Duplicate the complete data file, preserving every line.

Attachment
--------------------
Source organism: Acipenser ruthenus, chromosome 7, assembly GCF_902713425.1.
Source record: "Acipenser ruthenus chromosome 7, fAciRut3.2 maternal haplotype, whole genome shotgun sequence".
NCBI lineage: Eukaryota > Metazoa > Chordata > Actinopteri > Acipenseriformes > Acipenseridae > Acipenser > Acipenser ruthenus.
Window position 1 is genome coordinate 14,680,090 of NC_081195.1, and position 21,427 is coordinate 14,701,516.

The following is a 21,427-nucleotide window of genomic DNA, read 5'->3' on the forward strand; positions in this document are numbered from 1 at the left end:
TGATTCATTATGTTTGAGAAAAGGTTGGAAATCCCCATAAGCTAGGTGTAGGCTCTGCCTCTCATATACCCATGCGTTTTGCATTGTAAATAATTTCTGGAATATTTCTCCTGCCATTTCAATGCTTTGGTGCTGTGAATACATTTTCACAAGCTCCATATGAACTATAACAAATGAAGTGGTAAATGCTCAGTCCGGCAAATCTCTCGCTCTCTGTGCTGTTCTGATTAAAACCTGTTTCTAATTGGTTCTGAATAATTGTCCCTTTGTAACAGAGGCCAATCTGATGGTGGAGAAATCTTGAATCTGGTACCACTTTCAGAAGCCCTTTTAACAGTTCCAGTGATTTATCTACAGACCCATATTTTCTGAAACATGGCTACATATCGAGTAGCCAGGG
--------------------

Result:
Source organism: Acipenser ruthenus, chromosome 7, assembly GCF_902713425.1.
Source record: "Acipenser ruthenus chromosome 7, fAciRut3.2 maternal haplotype, whole genome shotgun sequence".
NCBI lineage: Eukaryota > Metazoa > Chordata > Actinopteri > Acipenseriformes > Acipenseridae > Acipenser > Acipenser ruthenus.
Window position 1 is genome coordinate 14,680,090 of NC_081195.1, and position 21,427 is coordinate 14,701,516.

The following is a 21,427-nucleotide window of genomic DNA, read 5'->3' on the forward strand; positions in this document are numbered from 1 at the left end:
TGATTCATTATGTTTGAGAAAAGGTTGGAAATCCCCATAAGCTAGGTGTAGGCTCTGCCTCTCATATACCCATGCGTTTTGCATTGTAAATAATTTCTGGAATATTTCTCCTGCCATTTCAATGCTTTGGTGCTGTGAATACATTTTCACAAGCTCCATATGAACTATAACAAATGAAGTGGTAAATGCTCAGTCCGGCAAATCTCTCGCTCTCTGTGCTGTTCTGATTAAAACCTGTTTCTAATTGGTTCTGAATAATTGTCCCTTTGTAACAGAGGCCAATCTGATGGTGGAGAAATCTTGAATCTGGTACCACTTTCAGAAGCCCTTTTAACAGTTCCAGTGATTTATCTACAGACCCATATTTTCTGAAACATGGCTACATATCGAGTAGCCAGGG